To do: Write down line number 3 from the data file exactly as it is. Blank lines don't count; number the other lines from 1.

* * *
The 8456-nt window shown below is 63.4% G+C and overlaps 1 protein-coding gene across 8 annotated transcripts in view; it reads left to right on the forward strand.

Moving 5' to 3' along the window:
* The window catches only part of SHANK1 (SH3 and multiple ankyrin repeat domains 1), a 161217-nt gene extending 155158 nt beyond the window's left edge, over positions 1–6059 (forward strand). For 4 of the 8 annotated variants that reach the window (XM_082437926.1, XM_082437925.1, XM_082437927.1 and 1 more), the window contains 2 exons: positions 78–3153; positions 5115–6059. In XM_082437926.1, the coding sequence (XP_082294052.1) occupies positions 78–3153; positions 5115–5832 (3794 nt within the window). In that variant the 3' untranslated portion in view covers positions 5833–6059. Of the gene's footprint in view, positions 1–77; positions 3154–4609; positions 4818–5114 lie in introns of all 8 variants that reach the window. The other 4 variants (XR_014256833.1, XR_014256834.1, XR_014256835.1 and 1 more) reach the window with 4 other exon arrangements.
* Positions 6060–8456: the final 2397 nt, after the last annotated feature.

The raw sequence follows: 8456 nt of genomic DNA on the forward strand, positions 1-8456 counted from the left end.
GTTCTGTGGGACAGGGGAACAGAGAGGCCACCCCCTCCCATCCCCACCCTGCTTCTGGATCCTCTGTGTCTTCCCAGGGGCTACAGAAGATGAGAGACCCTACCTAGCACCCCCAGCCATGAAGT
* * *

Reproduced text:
* The window catches only part of SHANK1 (SH3 and multiple ankyrin repeat domains 1), a 161217-nt gene extending 155158 nt beyond the window's left edge, over positions 1–6059 (forward strand). For 4 of the 8 annotated variants that reach the window (XM_082437926.1, XM_082437925.1, XM_082437927.1 and 1 more), the window contains 2 exons: positions 78–3153; positions 5115–6059. In XM_082437926.1, the coding sequence (XP_082294052.1) occupies positions 78–3153; positions 5115–5832 (3794 nt within the window). In that variant the 3' untranslated portion in view covers positions 5833–6059. Of the gene's footprint in view, positions 1–77; positions 3154–4609; positions 4818–5114 lie in introns of all 8 variants that reach the window. The other 4 variants (XR_014256833.1, XR_014256834.1, XR_014256835.1 and 1 more) reach the window with 4 other exon arrangements.